Story By Kendyl Hollingsworth
Photos Contributed By Barber Motorsports
The hum of the vehicles circling the track becomes much like the relentless hum of a bumblebee swarm, a flight that keeps going and going and going.
It’s a rush like no other — quite literally — to feel the energy of a motor race and the crowd waiting in anticipation to see who will finish first.
But you don’t have to travel all the way to the Indianapolis 500 to experience this kind of a rush. It’s available right here in Alabama at the Barber Motorsports Park.
Located in Leeds, about 25 minutes east of downtown Birmingham, the Barber Motorsports Park and Barber Vintage Motorsport Museum rest on nearly 900 sprawling acres of greenspace. According to its website, the multi-purpose space opened to the public in 2003 and features a compact, 2.38-mile road course with 17 turns and varying elevation.
It’s a 21st-century park, but its story begins decades prior.
If the Barber name sounds familiar, it might be because you’ve likely seen it plastered across milk jugs, sour cream containers and more at your local grocery stores. It isn’t a coincidence, though; Barber Motorsports Park founder George Barber Jr., a native of Birmingham, Alabama, also happens to be the son of Barber’s Dairy founder George Barber Sr.
The younger Barber succeeded his father as the leader of his dairy empire for a while before selling it to Dean Foods in the late 1990s. It was then that he shifted his focus to one of his true loves: motorsports.
“George Barber’s zeal for speed ignited his vision for today’s museum,” the website reads.
Barber himself was once a racecar driver, earning 63 first-place finishes racing Porsches in the 1960s. But he traded his racing suit for a business suit after that and wouldn’t reignite his passion for motorsports until the late 1980s.
Having been a Porsche driver, Barber was more of a car enthusiast at the time. But since numerous impressive car collections already existed across the globe, Barber heeded some advice from a motorcycle-enthusiast friend of his and began leaning more into the motorcycle craze. The same friend gifted him a couple motorcycles of his own, one being a rare 1952 Victoria Bergmeister. From then on, Barber was hooked on motorcycles.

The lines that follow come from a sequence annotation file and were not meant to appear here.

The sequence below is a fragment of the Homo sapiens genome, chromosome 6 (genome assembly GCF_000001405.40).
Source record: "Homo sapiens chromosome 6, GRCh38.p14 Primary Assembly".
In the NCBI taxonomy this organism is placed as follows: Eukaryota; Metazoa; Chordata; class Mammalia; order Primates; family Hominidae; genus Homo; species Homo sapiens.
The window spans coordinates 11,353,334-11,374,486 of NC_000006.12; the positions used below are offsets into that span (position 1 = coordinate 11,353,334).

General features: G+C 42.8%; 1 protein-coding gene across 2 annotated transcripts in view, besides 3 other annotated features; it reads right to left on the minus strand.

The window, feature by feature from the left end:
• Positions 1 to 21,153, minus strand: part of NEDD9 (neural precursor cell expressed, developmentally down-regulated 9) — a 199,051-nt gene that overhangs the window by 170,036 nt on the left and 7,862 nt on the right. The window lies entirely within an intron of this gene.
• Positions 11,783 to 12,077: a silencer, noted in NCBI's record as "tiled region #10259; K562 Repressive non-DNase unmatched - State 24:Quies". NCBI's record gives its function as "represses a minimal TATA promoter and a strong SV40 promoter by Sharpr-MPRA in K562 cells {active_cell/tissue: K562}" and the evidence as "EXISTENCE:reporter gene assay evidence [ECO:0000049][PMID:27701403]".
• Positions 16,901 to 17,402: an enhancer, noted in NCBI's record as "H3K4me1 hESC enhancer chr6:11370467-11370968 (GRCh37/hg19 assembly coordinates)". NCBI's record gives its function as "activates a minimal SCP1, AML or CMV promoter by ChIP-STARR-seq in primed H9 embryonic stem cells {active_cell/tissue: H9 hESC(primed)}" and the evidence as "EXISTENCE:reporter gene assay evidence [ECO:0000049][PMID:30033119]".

“That superb gift — the Bergmeister — inspired Barber,” the Barber Museum website reads. “Marveling at the Bergmeister’s beauty, he appreciated motorcycles for much more than just fast machines. They were also works of art.”
So, in 1994, Barber founded the Barber Vintage Motorsports Museum as a 501(c)(3) nonprofit. It opened to the public in 1995 at its original location on the south side of Birmingham, according to the website. The collection didn’t just honor the beauty of these machines, though; it also showcased “the engineering, balance and unique design” of each motorcycle.
Efforts to promote the museum with a racing program proved successful both on and off the track. The program’s mere existence, coupled with its success, turned the motorcycle museum into a “living museum,” which took Barber and his team to places they hadn’t dreamed. It was a lightbulb experience for Barber, who began to realize he could create something special, something one of a kind — right in his hometown.
“Consulting with world champion racers John Surtees and Dan Gurney, uncommon precision drove the design of the complex,” the website continues.
The Barber Motorsports Park officially opened in September 2003, and 11 years later, the Barber Proving Grounds were added next to the racetrack and soon became the grounds for Mercedes Benz’s “Brand Immersion Experience.” According to the website, the proving grounds are also used for various product debuts, kart racing, driving schools and safety instruction.
What was once just a vision is now what Barber intended it to be: a world-class facility to showcase what those beautiful machines can do.
“The track is unusual in having no general-access spectator seating at the start/finish line,” the website says. “The area outside of the front stretch, bounded by the track on three sides, is occupied by the multi-level Paddock building.”
This powerhouse of a building features a media center, race control area, track offices, garages, as well as some VIP viewing areas.
Camping for events is mostly available around the Paddock building, though occasionally there are spots in the upper hilltop, subject to availability and with limitations. More information about camping is available at www.barberracingevents.com/track-day-faq.
In contrast, the main spectator area is along the back stretch between the eighth and 11th turns. Most of the track is visible from this viewing area. Along other areas of the track, visitors can find a couple more spectator areas, as well as a food and souvenir vending area.
According to the website, some have referred to the track as “The Augusta National of Motorsports.” Since its inception, the Barber Motorsports Park has hosted various races including the Grand-Am, Pirelli World Challenge, AMA SuperBike, the IndyCar Series and Vintage Racing Series events. The North American Porsche Driving School also calls the track home, though those practices are closed to public viewing.
The website notes that there are about 60 to 70 open track days each year.
“Track days provide a great opportunity for anyone to experience first-hand the excitement and passion for motorsports,” it reads. “Whether you prefer two wheels or four wheels, regardless of your experience level, there are plenty of opportunities available for you.”